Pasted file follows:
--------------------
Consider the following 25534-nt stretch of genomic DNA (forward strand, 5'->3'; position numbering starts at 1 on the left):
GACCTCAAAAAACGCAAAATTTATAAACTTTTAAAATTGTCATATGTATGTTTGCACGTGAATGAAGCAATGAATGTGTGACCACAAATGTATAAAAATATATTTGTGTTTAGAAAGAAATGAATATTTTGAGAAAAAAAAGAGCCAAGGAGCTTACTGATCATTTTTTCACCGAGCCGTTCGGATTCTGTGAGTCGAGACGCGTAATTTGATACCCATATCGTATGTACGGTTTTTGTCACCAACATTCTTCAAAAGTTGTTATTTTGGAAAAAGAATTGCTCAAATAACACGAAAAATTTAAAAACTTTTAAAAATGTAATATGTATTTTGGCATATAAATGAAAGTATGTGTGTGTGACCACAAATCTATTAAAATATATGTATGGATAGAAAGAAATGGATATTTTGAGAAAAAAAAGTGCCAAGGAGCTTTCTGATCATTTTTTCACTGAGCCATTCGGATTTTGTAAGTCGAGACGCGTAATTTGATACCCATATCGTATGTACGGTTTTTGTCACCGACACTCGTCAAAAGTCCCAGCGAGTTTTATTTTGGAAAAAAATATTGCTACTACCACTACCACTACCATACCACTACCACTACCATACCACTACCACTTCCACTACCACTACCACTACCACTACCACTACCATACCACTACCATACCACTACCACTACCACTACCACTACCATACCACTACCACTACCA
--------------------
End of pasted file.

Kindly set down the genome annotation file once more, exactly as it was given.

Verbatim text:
Consider the following 25534-nt stretch of genomic DNA (forward strand, 5'->3'; position numbering starts at 1 on the left):
GACCTCAAAAAACGCAAAATTTATAAACTTTTAAAATTGTCATATGTATGTTTGCACGTGAATGAAGCAATGAATGTGTGACCACAAATGTATAAAAATATATTTGTGTTTAGAAAGAAATGAATATTTTGAGAAAAAAAAGAGCCAAGGAGCTTACTGATCATTTTTTCACCGAGCCGTTCGGATTCTGTGAGTCGAGACGCGTAATTTGATACCCATATCGTATGTACGGTTTTTGTCACCAACATTCTTCAAAAGTTGTTATTTTGGAAAAAGAATTGCTCAAATAACACGAAAAATTTAAAAACTTTTAAAAATGTAATATGTATTTTGGCATATAAATGAAAGTATGTGTGTGTGACCACAAATCTATTAAAATATATGTATGGATAGAAAGAAATGGATATTTTGAGAAAAAAAAGTGCCAAGGAGCTTTCTGATCATTTTTTCACTGAGCCATTCGGATTTTGTAAGTCGAGACGCGTAATTTGATACCCATATCGTATGTACGGTTTTTGTCACCGACACTCGTCAAAAGTCCCAGCGAGTTTTATTTTGGAAAAAAATATTGCTACTACCACTACCACTACCATACCACTACCACTACCATACCACTACCACTTCCACTACCACTACCACTACCACTACCACTACCATACCACTACCATACCACTACCACTACCACTACCACTACCATACCACTACCACTACCA